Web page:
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Financial Market Frictions, Monetary Policy, and Capital Accumulation in a Small Open Economy

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  • Huybens, Elisabeth
  • Smith, Bruce D.

Abstract

We consider a small open economy where domestic residents combine their own income with credit obtained either at home or abroad in order to finance capital investments. These investments are subject to a costly state verification (CSV) problem. In addition, lenders to domestic residents confront a binding reserve requirement. Under one technical condition, the presence of these credit market frictions leads to the existence of two steady state equilibria: one with a relatively high and one with a relatively low capital stock. The low-capital-stock steady state is a saddle, while the high-capital-stock steady state may be either a sink or a source, depending on the rate of domestic money creation, the world interest rate and the level of domestic reserve requirements. An increase in the rate of money creation, the world interest rate or the level of reserve requirements acts to raise (lower) the level of real activity in the high (low)-capital-stock steady state. At the same time, sufficiently large increases in the rate of money growth or the world interest rate can transform the high-capital-stock steady state from a sink to a source. Thus, while small increases in the rate of interest or the money growth rate may be conducive to higher long-run levels of real activity, excessive increases can induce a kind of ''crisis''. This finding accords well with an array of empirical evidence. Finally, the model delivers a set of prescriptions for what a small open economy can do to protect itself against a ''crisis'' induced by rising world interest rates.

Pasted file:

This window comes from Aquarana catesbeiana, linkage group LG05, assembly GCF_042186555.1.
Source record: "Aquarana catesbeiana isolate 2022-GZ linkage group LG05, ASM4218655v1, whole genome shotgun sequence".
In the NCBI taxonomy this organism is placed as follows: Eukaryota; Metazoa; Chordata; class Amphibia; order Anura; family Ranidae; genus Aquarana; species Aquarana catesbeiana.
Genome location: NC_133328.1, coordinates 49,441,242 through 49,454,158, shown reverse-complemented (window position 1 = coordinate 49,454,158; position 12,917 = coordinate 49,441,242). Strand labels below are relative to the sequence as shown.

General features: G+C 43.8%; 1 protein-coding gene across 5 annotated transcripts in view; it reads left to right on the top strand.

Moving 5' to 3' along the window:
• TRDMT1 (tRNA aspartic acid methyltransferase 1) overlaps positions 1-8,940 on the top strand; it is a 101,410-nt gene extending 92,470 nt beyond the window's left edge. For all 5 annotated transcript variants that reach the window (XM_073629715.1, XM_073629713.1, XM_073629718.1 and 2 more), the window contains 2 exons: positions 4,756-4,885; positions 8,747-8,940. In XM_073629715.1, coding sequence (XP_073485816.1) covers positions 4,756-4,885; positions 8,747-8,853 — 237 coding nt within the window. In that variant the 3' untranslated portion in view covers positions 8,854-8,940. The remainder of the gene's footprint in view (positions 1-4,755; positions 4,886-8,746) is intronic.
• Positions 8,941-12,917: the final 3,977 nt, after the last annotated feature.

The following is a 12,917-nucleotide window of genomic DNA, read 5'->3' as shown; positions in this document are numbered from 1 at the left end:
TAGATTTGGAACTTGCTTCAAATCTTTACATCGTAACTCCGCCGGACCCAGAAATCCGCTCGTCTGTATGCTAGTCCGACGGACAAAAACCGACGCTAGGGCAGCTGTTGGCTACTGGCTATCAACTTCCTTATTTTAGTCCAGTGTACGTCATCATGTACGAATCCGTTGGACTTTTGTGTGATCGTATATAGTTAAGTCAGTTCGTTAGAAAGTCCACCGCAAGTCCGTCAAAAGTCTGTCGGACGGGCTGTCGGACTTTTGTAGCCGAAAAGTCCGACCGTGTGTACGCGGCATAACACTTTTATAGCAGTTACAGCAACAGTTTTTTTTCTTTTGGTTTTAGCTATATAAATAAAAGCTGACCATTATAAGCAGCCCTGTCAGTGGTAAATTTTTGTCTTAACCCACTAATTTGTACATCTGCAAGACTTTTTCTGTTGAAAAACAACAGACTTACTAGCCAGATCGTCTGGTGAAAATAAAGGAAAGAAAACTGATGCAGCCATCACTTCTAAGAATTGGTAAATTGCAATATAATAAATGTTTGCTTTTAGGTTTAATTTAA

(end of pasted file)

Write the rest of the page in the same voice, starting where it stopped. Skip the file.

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Bibliographic Info

Article provided by Elsevier in its journal Journal of Economic Theory.

Volume (Year): 81 (1998)
Issue (Month): 2 (August)
Pages: 353-400

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Handle: RePEc:eee:jetheo:v:81:y:1998:i:2:p:353-400

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Web page: http://www.elsevier.com/locate/inca/622869

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References

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  1. Stephen D. Williamson, 1984. "Costly Monitoring, Financial Intermediation, and Equilibrium Credit Rationing," Working Papers 583, Queen's University, Department of Economics.
  2. Bernanke, Ben & Gertler, Mark, 1989. "Agency Costs, Net Worth, and Business Fluctuations," American Economic Review, American Economic Association, vol. 79(1), pages 14-31, March.
  3. Lucas, Robert E, Jr, 1990. "Why Doesn't Capital Flow from Rich to Poor Countries?," American Economic Review, American Economic Association, vol. 80(2), pages 92-96, May.
  4. Williamson, Stephen D, 1987. "Costly Monitoring, Loan Contracts, and Equilibrium Credit Rationing," The Quarterly Journal of Economics, MIT Press, vol. 102(1), pages 135-45, February.
  5. James Bullard & John Keating, 1994. "Superneutrality in postwar economies," Working Papers 1994-011, Federal Reserve Bank of St. Louis.
  6. Boyd, John H & Smith, Bruce D, 1994. "How Good Are Standard Debt Contracts? Stochastic versus Nonstochastic Monitoring in a Costly State Verification Environment," The Journal of Business, University of Chicago Press, vol. 67(4), pages 539-61, October.
  7. Townsend, Robert M., 1979. "Optimal contracts and competitive markets with costly state verification," Journal of Economic Theory, Elsevier, vol. 21(2), pages 265-293, October.
  8. Boyd, John H. & Smith, Bruce D., 1997. "Capital Market Imperfections, International Credit Markets, and Nonconvergence," Journal of Economic Theory, Elsevier, vol. 73(2), pages 335-364, April.
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